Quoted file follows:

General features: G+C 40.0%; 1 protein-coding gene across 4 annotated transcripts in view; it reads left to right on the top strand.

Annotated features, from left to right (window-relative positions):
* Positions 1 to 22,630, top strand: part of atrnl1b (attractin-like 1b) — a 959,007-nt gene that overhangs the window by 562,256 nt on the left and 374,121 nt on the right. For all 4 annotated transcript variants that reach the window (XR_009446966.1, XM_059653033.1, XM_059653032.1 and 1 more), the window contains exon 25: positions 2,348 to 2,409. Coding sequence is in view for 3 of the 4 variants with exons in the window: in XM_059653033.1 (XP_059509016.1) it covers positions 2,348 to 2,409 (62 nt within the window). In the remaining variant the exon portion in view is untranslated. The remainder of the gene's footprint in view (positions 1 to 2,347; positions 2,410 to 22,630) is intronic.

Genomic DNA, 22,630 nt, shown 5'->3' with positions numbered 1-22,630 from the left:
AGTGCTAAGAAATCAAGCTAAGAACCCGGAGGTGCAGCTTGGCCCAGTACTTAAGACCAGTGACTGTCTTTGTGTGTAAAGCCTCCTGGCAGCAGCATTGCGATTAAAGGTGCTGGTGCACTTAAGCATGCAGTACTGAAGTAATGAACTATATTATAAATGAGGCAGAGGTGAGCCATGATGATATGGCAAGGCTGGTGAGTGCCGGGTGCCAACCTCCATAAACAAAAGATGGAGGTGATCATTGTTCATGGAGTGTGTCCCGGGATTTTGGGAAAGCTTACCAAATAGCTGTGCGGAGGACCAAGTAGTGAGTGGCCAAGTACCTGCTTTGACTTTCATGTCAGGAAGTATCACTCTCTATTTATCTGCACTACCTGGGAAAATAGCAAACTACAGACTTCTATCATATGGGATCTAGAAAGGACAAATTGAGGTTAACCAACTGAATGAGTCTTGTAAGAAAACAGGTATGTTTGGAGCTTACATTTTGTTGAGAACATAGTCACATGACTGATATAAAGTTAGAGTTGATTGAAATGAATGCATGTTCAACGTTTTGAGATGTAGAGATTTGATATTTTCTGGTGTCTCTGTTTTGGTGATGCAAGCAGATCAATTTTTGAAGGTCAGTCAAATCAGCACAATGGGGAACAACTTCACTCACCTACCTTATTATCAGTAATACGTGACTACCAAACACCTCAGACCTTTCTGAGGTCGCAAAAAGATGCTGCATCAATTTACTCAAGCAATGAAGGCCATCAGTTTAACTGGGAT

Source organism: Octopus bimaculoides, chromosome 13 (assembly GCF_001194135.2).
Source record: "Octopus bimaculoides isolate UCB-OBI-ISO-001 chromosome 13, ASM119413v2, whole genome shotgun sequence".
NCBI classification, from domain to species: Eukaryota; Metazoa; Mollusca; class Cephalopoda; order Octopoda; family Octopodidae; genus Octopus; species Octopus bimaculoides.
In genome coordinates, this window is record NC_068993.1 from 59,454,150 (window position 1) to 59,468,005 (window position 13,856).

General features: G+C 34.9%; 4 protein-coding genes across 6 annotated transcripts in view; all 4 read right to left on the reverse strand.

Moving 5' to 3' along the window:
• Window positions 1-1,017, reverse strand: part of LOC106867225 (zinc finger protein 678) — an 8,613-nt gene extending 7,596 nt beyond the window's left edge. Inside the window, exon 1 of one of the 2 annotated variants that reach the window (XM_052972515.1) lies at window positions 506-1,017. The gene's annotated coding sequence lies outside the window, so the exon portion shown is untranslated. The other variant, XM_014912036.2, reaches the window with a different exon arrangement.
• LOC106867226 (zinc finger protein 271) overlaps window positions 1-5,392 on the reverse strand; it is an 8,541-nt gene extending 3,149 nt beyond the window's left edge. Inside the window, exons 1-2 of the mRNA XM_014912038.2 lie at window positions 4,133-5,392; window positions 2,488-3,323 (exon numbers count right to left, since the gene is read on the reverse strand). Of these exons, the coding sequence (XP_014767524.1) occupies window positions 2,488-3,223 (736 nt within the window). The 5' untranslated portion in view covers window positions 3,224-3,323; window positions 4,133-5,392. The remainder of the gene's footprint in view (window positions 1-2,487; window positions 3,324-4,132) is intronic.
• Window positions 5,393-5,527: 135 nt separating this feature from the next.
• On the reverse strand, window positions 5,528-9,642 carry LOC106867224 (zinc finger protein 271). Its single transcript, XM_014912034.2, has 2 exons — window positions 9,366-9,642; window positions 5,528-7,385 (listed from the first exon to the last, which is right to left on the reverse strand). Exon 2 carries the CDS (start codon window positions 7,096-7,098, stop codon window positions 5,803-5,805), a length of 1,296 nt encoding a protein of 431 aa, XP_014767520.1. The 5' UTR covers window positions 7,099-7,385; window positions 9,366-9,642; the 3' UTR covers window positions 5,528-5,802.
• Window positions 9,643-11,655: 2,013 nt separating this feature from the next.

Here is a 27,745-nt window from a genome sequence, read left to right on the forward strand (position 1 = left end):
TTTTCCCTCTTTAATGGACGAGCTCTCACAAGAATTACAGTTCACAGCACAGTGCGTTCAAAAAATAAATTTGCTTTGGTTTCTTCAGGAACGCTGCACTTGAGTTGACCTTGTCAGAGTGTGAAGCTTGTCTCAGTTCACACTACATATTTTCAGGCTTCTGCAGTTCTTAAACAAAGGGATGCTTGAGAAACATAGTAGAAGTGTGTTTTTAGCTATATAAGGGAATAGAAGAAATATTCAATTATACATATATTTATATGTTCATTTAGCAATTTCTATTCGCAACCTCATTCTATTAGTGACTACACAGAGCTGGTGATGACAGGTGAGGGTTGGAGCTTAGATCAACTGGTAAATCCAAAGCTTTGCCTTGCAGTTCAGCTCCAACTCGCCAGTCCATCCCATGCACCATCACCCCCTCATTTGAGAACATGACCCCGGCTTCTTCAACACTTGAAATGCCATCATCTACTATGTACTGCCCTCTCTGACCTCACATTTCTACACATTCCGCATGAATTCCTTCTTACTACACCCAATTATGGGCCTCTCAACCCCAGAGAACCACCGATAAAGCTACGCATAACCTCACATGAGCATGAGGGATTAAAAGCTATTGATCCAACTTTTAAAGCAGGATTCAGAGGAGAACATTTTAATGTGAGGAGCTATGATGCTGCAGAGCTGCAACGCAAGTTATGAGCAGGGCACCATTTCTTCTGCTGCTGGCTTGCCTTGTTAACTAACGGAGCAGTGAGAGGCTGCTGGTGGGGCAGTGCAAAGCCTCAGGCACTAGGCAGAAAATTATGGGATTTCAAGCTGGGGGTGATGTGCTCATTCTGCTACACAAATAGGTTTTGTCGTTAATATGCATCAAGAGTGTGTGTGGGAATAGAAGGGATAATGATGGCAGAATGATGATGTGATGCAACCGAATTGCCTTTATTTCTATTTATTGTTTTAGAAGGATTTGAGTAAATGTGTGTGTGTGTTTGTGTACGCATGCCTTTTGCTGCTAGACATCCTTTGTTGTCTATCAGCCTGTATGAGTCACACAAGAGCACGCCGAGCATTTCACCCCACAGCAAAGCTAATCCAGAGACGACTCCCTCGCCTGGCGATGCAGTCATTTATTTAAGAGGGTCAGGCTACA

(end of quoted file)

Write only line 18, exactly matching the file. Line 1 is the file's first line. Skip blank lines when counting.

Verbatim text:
TTTTCCCTCTTTAATGGACGAGCTCTCACAAGAATTACAGTTCACAGCACAGTGCGTTCAAAAAATAAATTTGCTTTGGTTTCTTCAGGAACGCTGCACTTGAGTTGACCTTGTCAGAGTGTGAAGCTTGTCTCAGTTCACACTACATATTTTCAGGCTTCTGCAGTTCTTAAACAAAGGGATGCTTGAGAAACATAGTAGAAGTGTGTTTTTAGCTATATAAGGGAATAGAAGAAATATTCAATTATACATATATTTATATGTTCATTTAGCAATTTCTATTCGCAACCTCATTCTATTAGTGACTACACAGAGCTGGTGATGACAGGTGAGGGTTGGAGCTTAGATCAACTGGTAAATCCAAAGCTTTGCCTTGCAGTTCAGCTCCAACTCGCCAGTCCATCCCATGCACCATCACCCCCTCATTTGAGAACATGACCCCGGCTTCTTCAACACTTGAAATGCCATCATCTACTATGTACTGCCCTCTCTGACCTCACATTTCTACACATTCCGCATGAATTCCTTCTTACTACACCCAATTATGGGCCTCTCAACCCCAGAGAACCACCGATAAAGCTACGCATAACCTCACATGAGCATGAGGGATTAAAAGCTATTGATCCAACTTTTAAAGCAGGATTCAGAGGAGAACATTTTAATGTGAGGAGCTATGATGCTGCAGAGCTGCAACGCAAGTTATGAGCAGGGCACCATTTCTTCTGCTGCTGGCTTGCCTTGTTAACTAACGGAGCAGTGAGAGGCTGCTGGTGGGGCAGTGCAAAGCCTCAGGCACTAGGCAGAAAATTATGGGATTTCAAGCTGGGGGTGATGTGCTCATTCTGCTACACAAATAGGTTTTGTCGTTAATATGCATCAAGAGTGTGTGTGGGAATAGAAGGGATAATGATGGCAGAATGATGATGTGATGCAACCGAATTGCCTTTATTTCTATTTATTGTTTTAGAAGGATTTGAGTAAATGTGTGTGTGTGTTTGTGTACGCATGCCTTTTGCTGCTAGACATCCTTTGTTGTCTATCAGCCTGTATGAGTCACACAAGAGCACGCCGAGCATTTCACCCCACAGCAAAGCTAATCCAGAGACGACTCCCTCGCCTGGCGATGCAGTCATTTATTTAAGAGGGTCAGGCTACA